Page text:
Pros: The addition of tungsten to the design of the 716 CB irons makes the long and mid irons noticeably easier to hit, without compromising the looks and feel of past models. The 716 MB irons are more refined than their predecessors, and they’ll be a hit with those who enjoyed Titleist’s still-relevant 680 irons.

Cons: The changes to the 716 MB irons are mostly aesthetic.

Who they’re for: The 716 CB irons are a great choice for golfers who think the 716 AP2 irons are too bulky at address, as well as those looking for more forgiveness than one-piece cavity-back and muscleback irons can provide. The 716 MB irons are designed to be used by golf’s most accomplished and feel-orientated players. Their thin soles give better players maximum versatility, particularly if they have a shallow angle of attack.

The Review


  • Price: $1,099 steel, $1,299 graphite (MB), $1,199 steel, $1,399 graphite (CB)
  • Irons available: 3-P (MB $137.50 each steel, $162.50 graphite), 2-P (CB, $150 each steel, $175 graphite)
  • Construction: MB — Forged (1025 carbon steel), CB — Forged (1025 carbon steel, tungsten).
  • Stock Shaft: MB — True Temper Dynamic Gold (steel), Mitsubishi Rayon Kuro Kage TiNi 65 (graphite), CB — True Temper Dynamic Gold AMT (steel), Mitsubishi Rayon Kuro Kage TiNi 65 (graphite)
  • Availability: In stores Oct. 23

Titleist’s 716 CB and 716 MB irons target a small subset of golfers who are more concerned with looks, feel, versatility and trajectory control than they are distance and forgiveness. In recent years, however, the irons have never been more different than they are in the 716 line.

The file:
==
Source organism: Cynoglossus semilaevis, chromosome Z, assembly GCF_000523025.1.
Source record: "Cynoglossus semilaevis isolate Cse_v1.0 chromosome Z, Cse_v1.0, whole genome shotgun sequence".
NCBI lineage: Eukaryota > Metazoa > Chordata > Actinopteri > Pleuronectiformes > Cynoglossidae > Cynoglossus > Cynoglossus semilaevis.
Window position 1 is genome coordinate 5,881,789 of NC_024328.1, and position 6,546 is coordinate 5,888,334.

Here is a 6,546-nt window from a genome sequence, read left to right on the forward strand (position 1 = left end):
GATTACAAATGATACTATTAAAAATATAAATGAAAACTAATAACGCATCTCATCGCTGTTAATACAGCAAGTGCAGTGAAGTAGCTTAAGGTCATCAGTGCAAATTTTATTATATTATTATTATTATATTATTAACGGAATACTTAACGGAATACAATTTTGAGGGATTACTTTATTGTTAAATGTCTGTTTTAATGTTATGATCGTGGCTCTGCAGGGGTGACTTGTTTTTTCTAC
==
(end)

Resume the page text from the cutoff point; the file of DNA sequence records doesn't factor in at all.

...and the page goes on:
Titleist’s 716 CB irons use the company’s co-forged, tungsten-laden design.

For the first time, Titleist has given its 716 CB irons a multi-material design, while shaping tweaks to the 716 MB iron make it reminiscent of the 680 irons Titleist released more than 10 years ago.

With the 716 CB irons, Titleist added tungsten to the design through its co-forging process. Like the 716 AP2 irons, each 716 CB long and mid iron receives its own specially designed set of tungsten weights, which are forged into the corners of the sole to boost moment of inertia (MOI), a measure of ball speed retention on off-center hits.


The move to tungsten includes an average of 55.52 grams of tungsten per club head (3-7 iron), which is only fractionally less than the average of 56.2 grams of tungsten used Titleist’s 716 AP2 iron heads. Compared to the 714 CB irons, the 716 CB irons have 12.3 percent higher MOI. To put that into perspective, the MOI of the 716 CB matches that of the 714 AP2 irons. That’s remarkable.

All 716 irons were Trackman tested with the same shaft (model and length), same grip, and Titleist’s stock specs.
All 716 irons were Trackman tested with the same shaft (model and length), same grip, and Titleist’s stock specs.
All 716 irons were Trackman tested with the same shaft (model and length), same grip, and Titleist’s stock specs.

Most golfers who choose the 716 CB irons won’t be playing them for the additional forgiveness, however. They’ll enjoy their overall shaping, which includes thinner top lines, shorter blade lengths, less offset and narrower soles than the 716 AP2’s. While there will be certain exceptions, as we saw club-by-club in our testing, most golfers will be able to hit the 716 AP2’s farther and more consistently than the 716 CB’s.